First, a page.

Beyond BART

As I drove around the block for the fourth time, looking for a parking space near Oakland’s Jack London Square, the irony hit me: I had chosen my car to get to the headquarters of a company that hopes to revolutionize public transit. By the time I finally ditched my car and found the offices of CyberTran International, nestled in two adjacent storefronts along the brick-paved, pedestrian-only Water Street, I was eager to hear the company’s plan for how I might never need to drive again.

CyberTran International, founded in 1998, is one of a dozen or so companies around the world that hope to make mass transit so much better that it could tip the scales of public sentiment away from favoring personal cars. Each company has its own specific plans, but the basic idea is the same: “You go into a station, you push a button, a vehicle comes and picks you up and takes you to your destination,” explains Neil Sinclair, CyberTran’s CEO and chairman. “You can bypass stops. In an elevator you don’t go from the second floor to the tenth floor and stop at every floor; you zip from the second to the tenth floor. That’s what this does horizontally.”

The technology has almost as many names as it does implementations: personal rapid transit (PRT), podcars, group rapid transit, or automated direct transportation. CyberTran calls its variation UltraLight Rail Transit. Sitting in the company’s front window was a scale model: a sleek, bullet-shaped car, like a silver Airstreamtrailer with pointed ends and large windows, running on an elevated guideway.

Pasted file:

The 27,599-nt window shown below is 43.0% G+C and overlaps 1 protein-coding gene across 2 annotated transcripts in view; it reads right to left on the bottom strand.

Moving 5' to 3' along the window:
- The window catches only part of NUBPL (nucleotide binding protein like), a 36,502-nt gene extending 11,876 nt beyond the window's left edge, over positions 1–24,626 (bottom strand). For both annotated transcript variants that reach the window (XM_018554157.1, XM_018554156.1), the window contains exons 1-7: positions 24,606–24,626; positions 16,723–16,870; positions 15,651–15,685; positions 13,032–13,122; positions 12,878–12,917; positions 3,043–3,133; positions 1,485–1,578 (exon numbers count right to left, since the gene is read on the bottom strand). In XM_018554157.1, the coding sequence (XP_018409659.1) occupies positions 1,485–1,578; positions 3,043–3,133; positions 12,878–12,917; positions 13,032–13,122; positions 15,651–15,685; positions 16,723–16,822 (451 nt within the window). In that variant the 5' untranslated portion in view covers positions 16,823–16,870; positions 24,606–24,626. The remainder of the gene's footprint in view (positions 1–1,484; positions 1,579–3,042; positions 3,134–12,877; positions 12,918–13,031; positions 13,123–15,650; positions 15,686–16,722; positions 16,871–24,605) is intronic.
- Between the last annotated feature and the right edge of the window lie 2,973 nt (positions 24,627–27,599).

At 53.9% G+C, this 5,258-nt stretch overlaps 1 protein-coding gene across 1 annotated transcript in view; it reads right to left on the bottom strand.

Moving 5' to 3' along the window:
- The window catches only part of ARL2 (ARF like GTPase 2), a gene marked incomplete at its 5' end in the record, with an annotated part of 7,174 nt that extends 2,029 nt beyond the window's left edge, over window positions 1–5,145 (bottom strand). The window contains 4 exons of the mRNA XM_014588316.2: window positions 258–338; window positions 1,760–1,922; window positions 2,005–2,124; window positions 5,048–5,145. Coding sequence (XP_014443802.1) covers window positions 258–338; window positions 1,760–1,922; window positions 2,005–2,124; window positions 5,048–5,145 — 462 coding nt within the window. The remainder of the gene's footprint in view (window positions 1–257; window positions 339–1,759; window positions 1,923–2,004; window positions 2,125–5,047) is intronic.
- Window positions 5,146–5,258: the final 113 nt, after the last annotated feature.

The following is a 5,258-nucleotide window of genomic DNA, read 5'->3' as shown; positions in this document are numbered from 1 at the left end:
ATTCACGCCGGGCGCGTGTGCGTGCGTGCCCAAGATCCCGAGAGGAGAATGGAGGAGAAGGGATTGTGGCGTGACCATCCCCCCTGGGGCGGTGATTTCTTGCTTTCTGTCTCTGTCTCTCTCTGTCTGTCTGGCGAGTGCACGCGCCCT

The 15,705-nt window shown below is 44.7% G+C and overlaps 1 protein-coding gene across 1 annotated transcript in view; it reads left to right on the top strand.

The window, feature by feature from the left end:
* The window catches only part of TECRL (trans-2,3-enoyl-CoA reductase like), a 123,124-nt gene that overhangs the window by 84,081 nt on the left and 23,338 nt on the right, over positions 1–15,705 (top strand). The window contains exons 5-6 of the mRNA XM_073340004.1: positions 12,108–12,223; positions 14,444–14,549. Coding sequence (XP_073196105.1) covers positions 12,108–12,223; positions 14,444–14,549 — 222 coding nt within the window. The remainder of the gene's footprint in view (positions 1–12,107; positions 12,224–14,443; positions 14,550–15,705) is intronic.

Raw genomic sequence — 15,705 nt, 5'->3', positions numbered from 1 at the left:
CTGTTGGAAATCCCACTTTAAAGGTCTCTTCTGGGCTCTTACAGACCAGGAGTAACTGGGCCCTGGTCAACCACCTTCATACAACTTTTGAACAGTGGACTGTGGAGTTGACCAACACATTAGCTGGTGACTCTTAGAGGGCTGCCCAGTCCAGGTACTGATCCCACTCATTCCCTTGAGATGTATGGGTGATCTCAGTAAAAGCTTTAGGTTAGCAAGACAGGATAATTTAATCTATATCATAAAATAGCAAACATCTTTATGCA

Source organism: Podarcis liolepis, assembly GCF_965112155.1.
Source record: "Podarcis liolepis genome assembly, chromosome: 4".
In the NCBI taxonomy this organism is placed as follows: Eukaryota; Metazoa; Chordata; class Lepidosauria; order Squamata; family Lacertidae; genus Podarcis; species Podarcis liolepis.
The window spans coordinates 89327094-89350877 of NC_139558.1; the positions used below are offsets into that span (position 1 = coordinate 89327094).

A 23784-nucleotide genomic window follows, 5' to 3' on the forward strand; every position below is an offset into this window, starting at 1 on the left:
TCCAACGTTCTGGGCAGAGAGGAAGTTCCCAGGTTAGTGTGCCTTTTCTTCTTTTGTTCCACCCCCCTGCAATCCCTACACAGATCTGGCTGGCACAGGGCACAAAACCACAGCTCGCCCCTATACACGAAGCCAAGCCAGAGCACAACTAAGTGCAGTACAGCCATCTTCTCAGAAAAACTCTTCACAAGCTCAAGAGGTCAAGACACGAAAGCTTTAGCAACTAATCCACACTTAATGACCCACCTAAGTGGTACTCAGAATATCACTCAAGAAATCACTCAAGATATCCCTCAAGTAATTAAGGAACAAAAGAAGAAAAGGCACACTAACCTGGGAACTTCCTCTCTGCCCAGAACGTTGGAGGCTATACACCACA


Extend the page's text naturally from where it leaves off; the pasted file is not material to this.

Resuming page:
CyberTran’s late founder, civil engineer John Dearian, first developed the system in the 1990s as a research and development project within Idaho National Laboratory. In 1998, he and Sinclair took the technology out of the lab to form CyberTran, building and testing a full-sized prototype on a track in Alameda. The car held twenty riders in cushy, charter-bus style seats, facing forward in rows. (Other companies have designs that include smaller cars, some holding as few as two riders, and vehicles that hang below an overhead track like a ski lift.)

In a full implementation of the CyberTran system, the automated, driverless electric cars would run on a large network of tracks. Instead of following a preset path, as a train does, onboard computers would decide the optimum route to take you straight to your destination. Stations would be set off the main track, allowing cars to zip past at full speed. “We’ve redesigned the whole idea of a rail-based passenger transportation system,” Sinclair emphasizes. “We’re talking about an integrated network,” one that could include high-speed regional connections along with local service.

Most importantly, the technology is clean. CyberTran calculates that its system would use around 90 percent less energy and create 98 percent fewer greenhouse gas emissions per passenger mile traveled than automobiles (although those figures, of course, depend on how the rail gets its electric power).